Biotechnology

Nearly a quarter of antibiotic prescriptions for children and adults may be unnecessary

One in 10 children and about one in six adults with private insurance received antibiotics they didn’t need at least once in 2016, a new Michigan Medicine study suggests. Overall, 1 in 7 patients received unnecessary antibiotics, researchers found. Among outpatient antibiotic prescription fills by 19.2 million privately insured U.S. children and adults ages 18-64 in 2016, 23 percent were not medically justified, 36 percent were potentially appropriate, and 28
Biotechnology

New Breakthroughs Offer Hope for Patients with Cystic Fibrosis to Breathe Easier

Two preliminary trials have found that either of two triple-drug regimens could potentially benefit 90 percent of people with cystic fibrosis. The short-term trials found that the drug combinations improved adult patients' lung function over four weeks. But experts said they were optimistic the results will hold up in the larger, longer-term trials already underway. Researchers point to a  triple-drug approach could open up new options to nearly all cystic
Breast Cancer cancer

Innovative regional anesthesia technique reduces pain, opioid use after mastectomy for breast cancer

Women undergoing mastectomy for breast cancer experience improved postsurgical pain relief and reduced opioid consumption when given a pectoralis nerve plane (PECS) block prior to surgery, suggests research presented at the ANESTHESIOLOGY® 2018 annual meeting. The PECS block is a newer regional anesthesia technique that works by injecting long-acting anesthetics, guided by ultrasound, to numb the front of the chest wall before surgical incision. “Physician anesthesiologists are reassessing pain management strategies due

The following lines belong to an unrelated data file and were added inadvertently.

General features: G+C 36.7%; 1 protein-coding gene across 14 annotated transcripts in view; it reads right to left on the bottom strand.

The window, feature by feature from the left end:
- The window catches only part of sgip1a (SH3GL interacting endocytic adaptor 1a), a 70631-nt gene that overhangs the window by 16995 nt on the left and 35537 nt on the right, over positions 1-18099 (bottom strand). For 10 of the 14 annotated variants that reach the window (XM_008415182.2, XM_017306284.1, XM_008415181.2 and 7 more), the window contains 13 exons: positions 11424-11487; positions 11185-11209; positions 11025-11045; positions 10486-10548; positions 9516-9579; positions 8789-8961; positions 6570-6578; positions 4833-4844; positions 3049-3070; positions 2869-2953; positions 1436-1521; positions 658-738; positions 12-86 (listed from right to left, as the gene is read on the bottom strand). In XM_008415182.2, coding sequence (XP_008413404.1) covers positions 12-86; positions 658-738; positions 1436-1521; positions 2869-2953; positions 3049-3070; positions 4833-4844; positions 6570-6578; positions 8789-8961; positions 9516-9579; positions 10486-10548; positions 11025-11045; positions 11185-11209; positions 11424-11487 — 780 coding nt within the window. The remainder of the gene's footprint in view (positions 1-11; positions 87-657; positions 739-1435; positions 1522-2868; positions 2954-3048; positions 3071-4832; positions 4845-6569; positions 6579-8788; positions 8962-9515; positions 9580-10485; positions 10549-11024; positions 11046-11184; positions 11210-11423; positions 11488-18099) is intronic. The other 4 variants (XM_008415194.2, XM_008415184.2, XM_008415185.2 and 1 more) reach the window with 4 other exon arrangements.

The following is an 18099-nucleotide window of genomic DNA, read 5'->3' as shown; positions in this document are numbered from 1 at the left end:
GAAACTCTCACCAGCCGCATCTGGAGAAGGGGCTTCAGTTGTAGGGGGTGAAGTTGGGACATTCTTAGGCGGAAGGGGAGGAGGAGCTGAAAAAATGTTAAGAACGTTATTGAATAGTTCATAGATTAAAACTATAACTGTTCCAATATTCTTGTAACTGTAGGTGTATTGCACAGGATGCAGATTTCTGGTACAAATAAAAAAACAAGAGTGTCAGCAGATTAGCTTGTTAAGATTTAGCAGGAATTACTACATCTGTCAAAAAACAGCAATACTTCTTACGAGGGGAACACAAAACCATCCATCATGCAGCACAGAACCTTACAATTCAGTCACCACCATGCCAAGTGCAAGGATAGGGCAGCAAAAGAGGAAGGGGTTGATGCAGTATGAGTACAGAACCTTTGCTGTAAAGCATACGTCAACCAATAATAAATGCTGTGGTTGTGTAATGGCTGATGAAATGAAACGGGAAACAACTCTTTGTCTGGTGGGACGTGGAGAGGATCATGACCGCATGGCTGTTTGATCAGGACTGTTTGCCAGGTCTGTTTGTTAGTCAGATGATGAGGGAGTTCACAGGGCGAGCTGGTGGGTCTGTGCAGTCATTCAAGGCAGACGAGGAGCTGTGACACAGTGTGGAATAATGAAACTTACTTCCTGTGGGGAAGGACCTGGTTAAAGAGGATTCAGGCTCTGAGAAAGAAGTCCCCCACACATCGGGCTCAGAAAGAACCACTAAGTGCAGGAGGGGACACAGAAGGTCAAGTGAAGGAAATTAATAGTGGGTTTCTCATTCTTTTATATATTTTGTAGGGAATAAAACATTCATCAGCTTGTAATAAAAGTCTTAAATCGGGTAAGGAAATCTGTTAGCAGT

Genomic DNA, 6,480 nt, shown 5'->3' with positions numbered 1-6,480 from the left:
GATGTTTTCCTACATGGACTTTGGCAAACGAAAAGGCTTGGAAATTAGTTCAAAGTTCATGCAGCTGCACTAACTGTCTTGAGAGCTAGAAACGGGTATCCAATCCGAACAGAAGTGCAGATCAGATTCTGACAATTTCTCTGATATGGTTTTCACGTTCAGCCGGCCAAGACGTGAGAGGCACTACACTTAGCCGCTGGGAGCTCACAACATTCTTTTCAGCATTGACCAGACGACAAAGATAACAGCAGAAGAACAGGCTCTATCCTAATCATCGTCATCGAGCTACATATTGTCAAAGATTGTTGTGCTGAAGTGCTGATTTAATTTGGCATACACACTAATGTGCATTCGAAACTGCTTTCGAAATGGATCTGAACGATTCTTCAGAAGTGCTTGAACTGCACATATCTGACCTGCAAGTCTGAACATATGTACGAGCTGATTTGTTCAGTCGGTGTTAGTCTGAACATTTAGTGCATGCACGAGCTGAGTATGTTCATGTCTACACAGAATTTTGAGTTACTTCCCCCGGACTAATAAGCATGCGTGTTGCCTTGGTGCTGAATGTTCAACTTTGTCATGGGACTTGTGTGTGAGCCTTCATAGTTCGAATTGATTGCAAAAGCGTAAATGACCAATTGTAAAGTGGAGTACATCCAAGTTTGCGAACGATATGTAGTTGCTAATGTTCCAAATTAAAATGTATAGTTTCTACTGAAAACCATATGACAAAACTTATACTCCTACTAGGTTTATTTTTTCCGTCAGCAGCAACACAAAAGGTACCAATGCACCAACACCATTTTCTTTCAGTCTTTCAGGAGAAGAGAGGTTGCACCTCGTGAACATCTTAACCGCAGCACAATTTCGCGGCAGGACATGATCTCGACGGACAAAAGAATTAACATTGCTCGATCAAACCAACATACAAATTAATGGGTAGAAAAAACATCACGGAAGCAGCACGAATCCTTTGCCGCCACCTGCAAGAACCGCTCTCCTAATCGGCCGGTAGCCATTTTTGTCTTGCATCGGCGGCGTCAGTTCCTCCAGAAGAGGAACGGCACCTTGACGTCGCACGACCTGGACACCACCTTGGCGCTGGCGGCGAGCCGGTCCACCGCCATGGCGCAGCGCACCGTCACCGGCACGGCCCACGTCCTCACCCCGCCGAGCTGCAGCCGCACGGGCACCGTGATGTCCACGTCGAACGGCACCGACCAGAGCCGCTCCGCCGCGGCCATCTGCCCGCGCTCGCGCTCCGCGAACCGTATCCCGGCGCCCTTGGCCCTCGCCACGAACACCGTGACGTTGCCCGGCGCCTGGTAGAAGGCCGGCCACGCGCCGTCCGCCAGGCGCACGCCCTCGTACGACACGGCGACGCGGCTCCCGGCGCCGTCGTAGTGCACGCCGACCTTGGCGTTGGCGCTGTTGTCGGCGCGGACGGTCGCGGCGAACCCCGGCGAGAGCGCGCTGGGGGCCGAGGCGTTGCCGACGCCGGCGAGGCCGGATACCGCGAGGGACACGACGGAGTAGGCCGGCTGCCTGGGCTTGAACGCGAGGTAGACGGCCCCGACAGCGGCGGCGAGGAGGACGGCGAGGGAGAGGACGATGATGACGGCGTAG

Pharmaceuticals

Pain Rehab Programs without Opioids Proving Effective

American Pain Society Study Reports Significant Quality of Life Improvements New research, published this month by the American Pain Society (APS), adds to burgeoning scientific evidence showing that interdisciplinary pain rehabilitation programs are an effective alternative to opioids for chronic pain management.  Despite several studies documenting favorable outcomes, access to multi-modal pain management programs remains out of reach for most patients due to inadequate insurance coverage.  This discourages providers from
Cancer Discovery

Accelerating the Development of Next-Generation Cancer Therapies

To accelerate the development of next-generation cancer therapies, the Gene Editing Institute of the Helen F. Graham Cancer Center & Research Institute at Christiana Care Health System has agreed to provide genetically modified cell lines to Analytical Biological Services, Inc. (ABS) of Wilmington, Delaware. Under a three-year agreement, the Gene Editing Institute will act as sole provider of gene editing services and genetically modified cell lines to ABS for replication, marketing and distribution to leading pharmaceutical
Radiopharmaceuticals

Researching Radiosensitizers, a New Class of Drugs That Would Make Tumors More Vulnerable to Radiation Therapy

Two out of three cancer patients are treated with radiation, but the therapy often fails to wipe out the tumor or slow its growth. Southern Research is working to develop a new class of drugs that will help the radiation deliver a more powerful punch to the disease. Dr. Bo Xu, M.D., Ph.D., Distinguished Fellow and Chair of Southern Research’s Oncology Department, said a radiosensitizer would greatly benefit cancer patients
cancer

Widespread Hype Gives False Hope To Many Cancer Patients